Malaysia: Injured tiger rescued in Tapah

The Star 15 Feb 16;

TAPAH: A tiger has been rescued from a trap set for wild boar in a plantation here.

The 17-year-old animal, weighing about 200kg, injured its legs, said Tapah police chief ASP Noor Shahariman Ngah.

He said an orang asli man identified as Waslostri Usop, 38, had set the trap to catch wild boar in Ladang Eden, Batu 10, Jalan Pahang.

He said at about 4.30pm Sunday, Waslostri lodged a police report saying that a tiger was caught in his trap.

ASP Noor Shahariman said a team of 25 people from the police, the Perak Department of Wildlife and National Parks, and the National Wildlife Rescue Centre in Sungkai, set out to rescue the tiger.

As the team could not fire tranquilliser darts at that time, it resumed the operation at 8am Monday.

The animal was released from the trap after eight darts were fired, he said.

The tiger was then brought to the National Wildlife Rescue Centre and the Sungkai Wildlife Conservation Centre for treatment.

This is the second incident involving a tiger in the country in about two weeks.

On Feb 5, a pregnant tigress was killed after being hit by a vehicle as it crossed the East Coast Expressway 2 in Pahang.

It is believed that there are only about 300 tigers left in the wild in Malaysia. – Bernama

Big cat caught in wild boar trap
The Star 16 Feb 16;

TAPAH: An injured tiger has been rescued from a wild boar trap in a plantation here.

An orang asli man Waslostri Usop, 38, was shocked to find the tiger in his trap at Ladang Eden, Batu 10, Jalan Pahang, on Sunday and alerted the police.

Tapah police chief ASP Noor Shahariman Ngah said a team of 25 from the police, Perak Department of Wildlife and National Parks (Perhilitan) and National Wildlife Rescue Centre in Sungkai, responded.

But they had to delay the rescue operation till yesterday because it was already dark when they reached the site.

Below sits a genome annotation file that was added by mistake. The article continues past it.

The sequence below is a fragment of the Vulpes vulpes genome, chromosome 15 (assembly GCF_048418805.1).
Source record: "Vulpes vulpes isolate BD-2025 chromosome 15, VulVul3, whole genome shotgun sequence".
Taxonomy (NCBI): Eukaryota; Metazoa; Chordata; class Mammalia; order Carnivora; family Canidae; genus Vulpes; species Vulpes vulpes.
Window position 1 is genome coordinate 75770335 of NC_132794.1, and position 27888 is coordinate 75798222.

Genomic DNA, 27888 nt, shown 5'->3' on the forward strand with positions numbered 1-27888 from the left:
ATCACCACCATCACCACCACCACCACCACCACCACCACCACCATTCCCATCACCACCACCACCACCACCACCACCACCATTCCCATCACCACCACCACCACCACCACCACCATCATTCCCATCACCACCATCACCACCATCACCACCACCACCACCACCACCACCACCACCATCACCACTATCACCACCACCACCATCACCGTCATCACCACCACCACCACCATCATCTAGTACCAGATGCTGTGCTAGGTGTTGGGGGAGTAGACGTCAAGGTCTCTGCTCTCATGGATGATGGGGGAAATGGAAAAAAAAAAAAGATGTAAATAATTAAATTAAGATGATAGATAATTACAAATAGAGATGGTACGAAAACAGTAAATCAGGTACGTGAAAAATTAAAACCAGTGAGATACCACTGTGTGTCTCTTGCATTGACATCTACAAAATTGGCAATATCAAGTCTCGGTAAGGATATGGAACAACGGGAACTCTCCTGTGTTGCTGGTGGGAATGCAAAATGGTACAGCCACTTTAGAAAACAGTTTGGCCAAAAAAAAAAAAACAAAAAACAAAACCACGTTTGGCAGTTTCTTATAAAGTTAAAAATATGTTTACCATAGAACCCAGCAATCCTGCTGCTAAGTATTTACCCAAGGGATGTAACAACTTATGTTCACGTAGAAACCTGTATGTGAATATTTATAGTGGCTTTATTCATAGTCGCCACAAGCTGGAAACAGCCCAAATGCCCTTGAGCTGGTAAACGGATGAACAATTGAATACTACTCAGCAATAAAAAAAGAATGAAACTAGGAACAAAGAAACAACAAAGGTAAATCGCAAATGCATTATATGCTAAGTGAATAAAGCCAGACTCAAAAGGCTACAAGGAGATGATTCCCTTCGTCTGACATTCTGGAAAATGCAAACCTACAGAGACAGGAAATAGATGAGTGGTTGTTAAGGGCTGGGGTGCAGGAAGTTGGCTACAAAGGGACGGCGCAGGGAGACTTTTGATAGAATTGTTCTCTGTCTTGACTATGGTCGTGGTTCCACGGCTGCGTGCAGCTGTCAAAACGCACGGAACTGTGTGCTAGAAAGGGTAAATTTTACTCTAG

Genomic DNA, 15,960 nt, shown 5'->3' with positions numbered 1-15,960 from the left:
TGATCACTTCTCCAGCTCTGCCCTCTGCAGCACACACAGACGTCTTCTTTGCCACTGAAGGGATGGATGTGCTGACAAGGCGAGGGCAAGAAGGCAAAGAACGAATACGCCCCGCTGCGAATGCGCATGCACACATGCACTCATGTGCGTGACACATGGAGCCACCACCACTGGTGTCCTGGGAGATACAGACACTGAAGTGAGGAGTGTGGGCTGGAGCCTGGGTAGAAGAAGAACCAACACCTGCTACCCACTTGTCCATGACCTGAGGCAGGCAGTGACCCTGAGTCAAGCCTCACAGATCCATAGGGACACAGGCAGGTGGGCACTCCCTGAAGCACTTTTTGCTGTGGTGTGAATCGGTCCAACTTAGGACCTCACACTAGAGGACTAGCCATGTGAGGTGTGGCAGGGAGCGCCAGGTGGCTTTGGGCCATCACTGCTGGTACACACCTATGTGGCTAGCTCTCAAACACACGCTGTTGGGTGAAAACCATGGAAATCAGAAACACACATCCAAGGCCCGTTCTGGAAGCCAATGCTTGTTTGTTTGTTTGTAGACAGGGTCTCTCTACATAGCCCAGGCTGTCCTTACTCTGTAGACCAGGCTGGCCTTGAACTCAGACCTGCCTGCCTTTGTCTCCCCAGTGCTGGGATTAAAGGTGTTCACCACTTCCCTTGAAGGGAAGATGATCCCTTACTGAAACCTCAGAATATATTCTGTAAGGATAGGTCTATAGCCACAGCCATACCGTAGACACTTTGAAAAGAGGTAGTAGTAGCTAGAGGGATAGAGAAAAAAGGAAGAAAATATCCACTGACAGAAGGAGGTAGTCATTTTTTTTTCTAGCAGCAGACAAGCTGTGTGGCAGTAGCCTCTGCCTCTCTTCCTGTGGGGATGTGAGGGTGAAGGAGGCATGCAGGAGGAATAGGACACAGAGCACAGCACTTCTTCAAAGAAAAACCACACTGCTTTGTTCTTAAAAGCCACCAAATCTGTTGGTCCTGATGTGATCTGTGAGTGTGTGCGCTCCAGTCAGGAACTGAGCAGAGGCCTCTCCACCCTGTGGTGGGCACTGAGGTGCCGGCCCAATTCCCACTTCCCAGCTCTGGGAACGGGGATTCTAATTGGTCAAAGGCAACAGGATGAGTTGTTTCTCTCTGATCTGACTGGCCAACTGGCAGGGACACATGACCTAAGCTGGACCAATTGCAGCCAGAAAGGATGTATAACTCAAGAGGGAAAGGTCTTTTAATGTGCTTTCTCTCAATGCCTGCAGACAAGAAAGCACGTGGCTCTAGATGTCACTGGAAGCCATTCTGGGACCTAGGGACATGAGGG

Perak Perhilitan director Rozidan Mohd Yassin said the rescuers fired a tranquilliser dart at the animal, which was injured on its legs.

He added that the animal was between 14 and 17 years old, and weighed about 170kg.

The is the second incident involving a tiger in the country in about a fortnight.

On Feb 5, a pregnant tiger was killed after it was hit by a vehicle as it crossed the East Coast Expressway 2 in Pahang.

It is believed that there are only about 300 tigers left in the wild in Malaysia.

In Kuala Nerus, Natural Resources and Environment Minister Datuk Seri Dr Wan Junaidi Tuanku Jaafar said Perhilitan was ready to work with the Malaysian Highway Authority to do a detailed study for the construction of wildlife crossings over highways.

He said the ministry wanted to build the crossings, estimated to cost from RM3mil to RM4mil.

“The Government, through Perhilitan, has decided to create wildlife corridors where animals can move more freely to find food and shelter,” he said after visiting a coastal management project at Pantai Tok Jembal here.

He said wildlife was at risk due to the construction of roads, dams and hydro-electric power plants, and this resulted in elephants and tigers being forced to migrate in search of food and shelter.

New home for rescued tiger
IVAN LOH The Star 17 Feb 16;